By Valerie Horres
Our whole lives are about making connections: connecting to other people, connecting one thought to another. We gather up information like strands of silk and weave them into a spider web—every idea and image connects so that when one fiber is plucked the entire web vibrates. All of the data collected in our brains informs and deepens our understanding of the thought or concept presently on our minds.
So when we read a story like Beowulf and hear the one sword that can defeat Grendel’s mother is so large and heavy that only Beowulf can wield it, we automatically think of King Arthur and Excalibur legend. We remember how important it is that only one person can draw Excalibur from the stone, and as a result we understand the magnitude of Beowulf being the only person able to wield the giants’ blade. Likewise, when we read Jane Austen’s Pride and Prejudice, reading another story from the time period will help in understanding how England society functioned in those days, and help us comprehend the motivations and actions of Jane Austen’s characters.
No matter what, stories and poems can used to deepen the understanding of another story or poem. It could be using contemporary pieces to help explain the time period in which a story is set, or it could be contrasting a historical text with a modern tale in order to exemplify how the culture or landscape of a place has changed. It could be juxtaposing two texts with the same themes—all of these methods will assist readers in understanding the texts they are studying.
So why not make use of this phenomenon in the classroom? Why not widen the lens students use to comprehend literature? Read the rest of this entry »
I thought I would take a little break from our typical blogging format to talk about the kinds of things editors think about. One of those things is troublesome word pairs. And there are hundreds of them.
The General Problem with Troublesome Word Pairs:
The problem with troublesome word pairs is that either the words sound exactly the same, but are spelled differently, or that people get them wrong so frequently in speech that it “just sounds right” to say (and write) them wrong. I once read a story about a writing teacher, who exasperated by one her students’ frequent confusion over burrow and burro, wrote on the student’s paper that he didn’t “know his ass from a hole in the ground!” Ouch.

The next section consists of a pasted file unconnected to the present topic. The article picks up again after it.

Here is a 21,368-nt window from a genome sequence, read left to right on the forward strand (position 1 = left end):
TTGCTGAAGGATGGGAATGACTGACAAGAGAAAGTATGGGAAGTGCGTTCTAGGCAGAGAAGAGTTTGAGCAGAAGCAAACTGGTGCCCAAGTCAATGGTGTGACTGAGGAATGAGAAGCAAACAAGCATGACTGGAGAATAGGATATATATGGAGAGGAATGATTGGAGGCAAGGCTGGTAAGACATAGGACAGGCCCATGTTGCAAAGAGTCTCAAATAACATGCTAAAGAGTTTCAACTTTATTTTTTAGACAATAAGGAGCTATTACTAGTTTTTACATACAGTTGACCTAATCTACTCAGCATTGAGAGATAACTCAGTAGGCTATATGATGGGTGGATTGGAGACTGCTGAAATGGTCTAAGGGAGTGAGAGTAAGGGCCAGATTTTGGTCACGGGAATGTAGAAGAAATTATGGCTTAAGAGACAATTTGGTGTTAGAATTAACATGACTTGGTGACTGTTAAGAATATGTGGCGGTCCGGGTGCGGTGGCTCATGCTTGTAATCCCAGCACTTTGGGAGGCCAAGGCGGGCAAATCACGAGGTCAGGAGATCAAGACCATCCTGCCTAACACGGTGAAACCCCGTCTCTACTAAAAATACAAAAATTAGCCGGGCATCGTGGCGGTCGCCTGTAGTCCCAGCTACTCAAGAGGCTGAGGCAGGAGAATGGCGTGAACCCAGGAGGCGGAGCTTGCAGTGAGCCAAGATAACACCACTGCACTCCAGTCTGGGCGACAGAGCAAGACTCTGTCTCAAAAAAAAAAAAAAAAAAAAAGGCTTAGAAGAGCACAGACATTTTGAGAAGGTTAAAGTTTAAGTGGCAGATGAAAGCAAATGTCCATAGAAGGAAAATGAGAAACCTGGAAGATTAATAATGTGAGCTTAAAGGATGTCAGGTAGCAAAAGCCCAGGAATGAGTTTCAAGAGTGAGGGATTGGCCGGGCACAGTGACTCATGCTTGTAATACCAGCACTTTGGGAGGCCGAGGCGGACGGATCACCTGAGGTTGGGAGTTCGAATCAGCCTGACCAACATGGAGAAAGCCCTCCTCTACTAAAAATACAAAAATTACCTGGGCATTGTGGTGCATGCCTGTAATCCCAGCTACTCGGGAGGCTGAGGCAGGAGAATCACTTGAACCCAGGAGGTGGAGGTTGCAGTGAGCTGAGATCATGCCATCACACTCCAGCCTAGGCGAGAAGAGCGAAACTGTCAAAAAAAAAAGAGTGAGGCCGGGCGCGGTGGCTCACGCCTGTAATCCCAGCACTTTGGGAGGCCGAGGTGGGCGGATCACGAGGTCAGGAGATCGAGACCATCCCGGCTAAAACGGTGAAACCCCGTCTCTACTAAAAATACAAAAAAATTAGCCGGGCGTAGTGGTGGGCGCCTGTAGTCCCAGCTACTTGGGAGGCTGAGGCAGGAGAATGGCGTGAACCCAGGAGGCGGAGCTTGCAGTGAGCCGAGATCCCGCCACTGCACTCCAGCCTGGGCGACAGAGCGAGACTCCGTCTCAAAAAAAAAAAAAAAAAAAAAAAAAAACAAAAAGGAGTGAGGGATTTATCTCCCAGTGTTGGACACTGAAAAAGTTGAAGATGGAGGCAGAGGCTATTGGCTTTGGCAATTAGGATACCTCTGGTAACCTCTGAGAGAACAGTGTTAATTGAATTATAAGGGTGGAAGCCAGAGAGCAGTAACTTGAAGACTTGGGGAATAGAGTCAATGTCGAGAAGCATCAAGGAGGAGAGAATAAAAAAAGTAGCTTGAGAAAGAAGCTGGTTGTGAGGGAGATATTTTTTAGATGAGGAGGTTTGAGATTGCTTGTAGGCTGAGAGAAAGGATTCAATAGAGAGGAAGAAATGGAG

As an undergraduate, I wondered why I had to keep my “Discrete Math” class on the down low, a class that I often missed because I came down with a few serious illnesses that term and felt “nauseous.” Of course, back then I was a biology major, so I had an excuse. Right? Not really. It is important for writers, be they mathematicians, biologists, or doctors writing notes for their poor, mono-stricken patients to have a clear understanding of the usage of these five troublesome word pairs.
What the Experts Say
First, let’s get a solid understanding of what the dictionary has for the definitions of these two words:
Discrete: (adj): constituting a separate entity: individually distinct <several discrete sections>
Discreet (adj): having or showing discernment or good judgment in conduct and especially in speech: prudent; especially: capable of preserving prudent silence
Ok, so what I gather is that discrete (as in my math class), deals with distinct and separate elements. The other discreet reminds me of Victorian ladies who have the good judgment to not talk about unsavory topics while in polite society. Read the rest of this entry »
In efforts to lead memoir writers away from too much “telling,” many writing instructors encourager us to consider our experiences in the form of scene.